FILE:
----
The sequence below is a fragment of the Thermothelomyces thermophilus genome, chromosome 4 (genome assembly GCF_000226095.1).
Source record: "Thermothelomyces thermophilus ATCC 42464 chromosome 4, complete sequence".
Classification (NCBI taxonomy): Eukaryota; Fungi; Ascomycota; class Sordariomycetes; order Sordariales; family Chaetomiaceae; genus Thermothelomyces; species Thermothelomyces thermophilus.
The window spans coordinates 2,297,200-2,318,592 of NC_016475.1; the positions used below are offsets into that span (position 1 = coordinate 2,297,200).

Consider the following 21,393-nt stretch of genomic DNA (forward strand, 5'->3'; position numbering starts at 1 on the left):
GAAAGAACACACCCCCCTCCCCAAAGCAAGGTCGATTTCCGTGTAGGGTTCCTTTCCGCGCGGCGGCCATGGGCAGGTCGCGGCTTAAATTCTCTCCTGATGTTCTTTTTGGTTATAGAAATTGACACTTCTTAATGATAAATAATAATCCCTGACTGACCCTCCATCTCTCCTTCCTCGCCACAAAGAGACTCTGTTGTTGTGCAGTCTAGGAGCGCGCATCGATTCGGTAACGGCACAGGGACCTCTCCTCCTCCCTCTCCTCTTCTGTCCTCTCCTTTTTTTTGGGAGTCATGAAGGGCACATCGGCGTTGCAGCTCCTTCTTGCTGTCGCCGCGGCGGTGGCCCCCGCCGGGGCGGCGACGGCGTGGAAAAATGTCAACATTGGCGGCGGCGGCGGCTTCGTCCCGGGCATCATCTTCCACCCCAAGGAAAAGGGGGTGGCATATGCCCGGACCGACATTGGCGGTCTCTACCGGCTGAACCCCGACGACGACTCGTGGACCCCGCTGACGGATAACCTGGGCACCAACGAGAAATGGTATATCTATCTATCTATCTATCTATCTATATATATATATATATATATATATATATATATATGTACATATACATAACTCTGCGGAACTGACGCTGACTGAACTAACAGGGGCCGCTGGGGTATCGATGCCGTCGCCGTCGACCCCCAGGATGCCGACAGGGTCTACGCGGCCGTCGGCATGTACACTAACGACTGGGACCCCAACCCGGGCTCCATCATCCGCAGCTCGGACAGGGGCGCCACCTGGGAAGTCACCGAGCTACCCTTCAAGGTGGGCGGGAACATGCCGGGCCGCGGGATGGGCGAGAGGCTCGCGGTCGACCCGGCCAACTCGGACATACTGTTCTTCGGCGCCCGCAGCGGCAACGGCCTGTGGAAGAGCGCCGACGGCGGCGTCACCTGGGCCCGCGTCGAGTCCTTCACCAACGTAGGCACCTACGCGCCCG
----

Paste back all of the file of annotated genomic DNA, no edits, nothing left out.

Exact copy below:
The sequence below is a fragment of the Thermothelomyces thermophilus genome, chromosome 4 (genome assembly GCF_000226095.1).
Source record: "Thermothelomyces thermophilus ATCC 42464 chromosome 4, complete sequence".
Classification (NCBI taxonomy): Eukaryota; Fungi; Ascomycota; class Sordariomycetes; order Sordariales; family Chaetomiaceae; genus Thermothelomyces; species Thermothelomyces thermophilus.
The window spans coordinates 2,297,200-2,318,592 of NC_016475.1; the positions used below are offsets into that span (position 1 = coordinate 2,297,200).

Consider the following 21,393-nt stretch of genomic DNA (forward strand, 5'->3'; position numbering starts at 1 on the left):
GAAAGAACACACCCCCCTCCCCAAAGCAAGGTCGATTTCCGTGTAGGGTTCCTTTCCGCGCGGCGGCCATGGGCAGGTCGCGGCTTAAATTCTCTCCTGATGTTCTTTTTGGTTATAGAAATTGACACTTCTTAATGATAAATAATAATCCCTGACTGACCCTCCATCTCTCCTTCCTCGCCACAAAGAGACTCTGTTGTTGTGCAGTCTAGGAGCGCGCATCGATTCGGTAACGGCACAGGGACCTCTCCTCCTCCCTCTCCTCTTCTGTCCTCTCCTTTTTTTTGGGAGTCATGAAGGGCACATCGGCGTTGCAGCTCCTTCTTGCTGTCGCCGCGGCGGTGGCCCCCGCCGGGGCGGCGACGGCGTGGAAAAATGTCAACATTGGCGGCGGCGGCGGCTTCGTCCCGGGCATCATCTTCCACCCCAAGGAAAAGGGGGTGGCATATGCCCGGACCGACATTGGCGGTCTCTACCGGCTGAACCCCGACGACGACTCGTGGACCCCGCTGACGGATAACCTGGGCACCAACGAGAAATGGTATATCTATCTATCTATCTATCTATCTATATATATATATATATATATATATATATATATATGTACATATACATAACTCTGCGGAACTGACGCTGACTGAACTAACAGGGGCCGCTGGGGTATCGATGCCGTCGCCGTCGACCCCCAGGATGCCGACAGGGTCTACGCGGCCGTCGGCATGTACACTAACGACTGGGACCCCAACCCGGGCTCCATCATCCGCAGCTCGGACAGGGGCGCCACCTGGGAAGTCACCGAGCTACCCTTCAAGGTGGGCGGGAACATGCCGGGCCGCGGGATGGGCGAGAGGCTCGCGGTCGACCCGGCCAACTCGGACATACTGTTCTTCGGCGCCCGCAGCGGCAACGGCCTGTGGAAGAGCGCCGACGGCGGCGTCACCTGGGCCCGCGTCGAGTCCTTCACCAACGTAGGCACCTACGCGCCCG